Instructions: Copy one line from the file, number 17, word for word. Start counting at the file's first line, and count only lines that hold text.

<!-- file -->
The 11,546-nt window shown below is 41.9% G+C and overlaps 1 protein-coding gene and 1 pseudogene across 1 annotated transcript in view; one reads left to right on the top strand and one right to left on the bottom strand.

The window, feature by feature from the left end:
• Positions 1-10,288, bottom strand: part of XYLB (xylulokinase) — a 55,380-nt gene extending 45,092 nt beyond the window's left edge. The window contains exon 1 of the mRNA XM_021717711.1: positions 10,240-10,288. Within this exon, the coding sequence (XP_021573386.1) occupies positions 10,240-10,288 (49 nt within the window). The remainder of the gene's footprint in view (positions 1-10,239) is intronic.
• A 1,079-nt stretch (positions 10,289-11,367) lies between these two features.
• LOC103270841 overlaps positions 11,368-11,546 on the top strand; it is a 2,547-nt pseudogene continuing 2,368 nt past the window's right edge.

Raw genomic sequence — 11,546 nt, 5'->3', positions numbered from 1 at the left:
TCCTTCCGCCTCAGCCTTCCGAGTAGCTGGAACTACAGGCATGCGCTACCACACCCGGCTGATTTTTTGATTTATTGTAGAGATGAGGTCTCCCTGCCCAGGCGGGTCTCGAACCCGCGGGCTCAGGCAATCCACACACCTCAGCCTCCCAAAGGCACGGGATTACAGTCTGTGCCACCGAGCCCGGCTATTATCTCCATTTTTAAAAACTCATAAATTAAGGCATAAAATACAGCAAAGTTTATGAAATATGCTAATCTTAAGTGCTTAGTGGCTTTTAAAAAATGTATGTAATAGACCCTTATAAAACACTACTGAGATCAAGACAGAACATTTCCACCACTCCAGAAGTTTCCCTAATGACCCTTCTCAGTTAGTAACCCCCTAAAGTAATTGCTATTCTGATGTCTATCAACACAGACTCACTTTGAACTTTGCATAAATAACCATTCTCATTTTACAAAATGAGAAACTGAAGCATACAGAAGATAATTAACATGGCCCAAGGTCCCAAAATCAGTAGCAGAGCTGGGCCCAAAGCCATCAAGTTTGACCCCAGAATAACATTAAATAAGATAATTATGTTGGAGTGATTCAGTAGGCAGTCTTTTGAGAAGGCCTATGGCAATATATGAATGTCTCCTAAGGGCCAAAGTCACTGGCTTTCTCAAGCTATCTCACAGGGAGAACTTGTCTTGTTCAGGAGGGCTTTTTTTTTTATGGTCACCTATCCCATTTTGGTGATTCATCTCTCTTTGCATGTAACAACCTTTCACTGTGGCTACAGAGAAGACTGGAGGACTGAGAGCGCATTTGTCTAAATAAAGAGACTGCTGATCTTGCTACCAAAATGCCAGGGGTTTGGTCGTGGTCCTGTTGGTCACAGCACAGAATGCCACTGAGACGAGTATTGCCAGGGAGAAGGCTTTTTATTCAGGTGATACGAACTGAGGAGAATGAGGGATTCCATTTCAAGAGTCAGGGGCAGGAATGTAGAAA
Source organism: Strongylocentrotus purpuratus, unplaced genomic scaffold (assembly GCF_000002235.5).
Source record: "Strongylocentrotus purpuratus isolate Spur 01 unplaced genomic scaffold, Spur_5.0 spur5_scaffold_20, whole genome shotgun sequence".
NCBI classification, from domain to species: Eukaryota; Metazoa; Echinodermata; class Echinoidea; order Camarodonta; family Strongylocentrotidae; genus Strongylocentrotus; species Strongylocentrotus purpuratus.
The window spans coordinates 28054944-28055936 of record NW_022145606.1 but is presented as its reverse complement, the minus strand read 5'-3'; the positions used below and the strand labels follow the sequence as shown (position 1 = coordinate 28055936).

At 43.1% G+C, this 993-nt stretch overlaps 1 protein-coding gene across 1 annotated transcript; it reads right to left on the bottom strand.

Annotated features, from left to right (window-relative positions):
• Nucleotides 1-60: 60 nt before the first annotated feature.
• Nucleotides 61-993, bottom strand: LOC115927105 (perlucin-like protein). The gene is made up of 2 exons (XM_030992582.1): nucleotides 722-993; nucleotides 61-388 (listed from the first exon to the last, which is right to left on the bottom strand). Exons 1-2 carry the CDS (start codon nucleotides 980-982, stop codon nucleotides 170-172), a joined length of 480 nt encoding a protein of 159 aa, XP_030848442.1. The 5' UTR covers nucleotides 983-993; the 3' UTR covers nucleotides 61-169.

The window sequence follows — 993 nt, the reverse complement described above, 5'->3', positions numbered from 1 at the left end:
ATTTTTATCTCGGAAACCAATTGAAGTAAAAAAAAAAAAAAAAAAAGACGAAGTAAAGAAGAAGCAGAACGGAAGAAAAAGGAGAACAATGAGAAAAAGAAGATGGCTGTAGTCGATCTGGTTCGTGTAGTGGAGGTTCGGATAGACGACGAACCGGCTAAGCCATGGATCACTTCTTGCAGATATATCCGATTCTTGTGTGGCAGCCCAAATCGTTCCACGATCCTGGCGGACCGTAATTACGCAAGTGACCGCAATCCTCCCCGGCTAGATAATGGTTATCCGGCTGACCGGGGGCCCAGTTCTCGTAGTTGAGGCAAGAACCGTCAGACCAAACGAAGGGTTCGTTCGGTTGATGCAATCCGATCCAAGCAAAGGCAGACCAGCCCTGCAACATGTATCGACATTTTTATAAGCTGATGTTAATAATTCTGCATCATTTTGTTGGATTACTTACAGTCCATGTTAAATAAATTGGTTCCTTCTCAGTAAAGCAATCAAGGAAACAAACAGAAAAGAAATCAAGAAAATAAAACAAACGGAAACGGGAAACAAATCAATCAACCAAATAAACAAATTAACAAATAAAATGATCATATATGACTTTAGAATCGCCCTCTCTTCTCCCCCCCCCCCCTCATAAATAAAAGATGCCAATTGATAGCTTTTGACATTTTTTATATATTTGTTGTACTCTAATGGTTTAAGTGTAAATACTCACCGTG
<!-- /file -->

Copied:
ATTTTTATCTCGGAAACCAATTGAAGTAAAAAAAAAAAAAAAAAAAGACGAAGTAAAGAAGAAGCAGAACGGAAGAAAAAGGAGAACAATGAGAAAAAGAAGATGGCTGTAGTCGATCTGGTTCGTGTAGTGGAGGTTCGGATAGACGACGAACCGGCTAAGCCATGGATCACTTCTTGCAGATATATCCGATTCTTGTGTGGCAGCCCAAATCGTTCCACGATCCTGGCGGACCGTAATTACGCAAGTGACCGCAATCCTCCCCGGCTAGATAATGGTTATCCGGCTGACCGGGGGCCCAGTTCTCGTAGTTGAGGCAAGAACCGTCAGACCAAACGAAGGGTTCGTTCGGTTGATGCAATCCGATCCAAGCAAAGGCAGACCAGCCCTGCAACATGTATCGACATTTTTATAAGCTGATGTTAATAATTCTGCATCATTTTGTTGGATTACTTACAGTCCATGTTAAATAAATTGGTTCCTTCTCAGTAAAGCAATCAAGGAAACAAACAGAAAAGAAATCAAGAAAATAAAACAAACGGAAACGGGAAACAAATCAATCAACCAAATAAACAAATTAACAAATAAAATGATCATATATGACTTTAGAATCGCCCTCTCTTCTCCCCCCCCCCCCTCATAAATAAAAGATGCCAATTGATAGCTTTTGACATTTTTTATATATTTGTTGTACTCTAATGGTTTAAGTGTAAATACTCACCGTG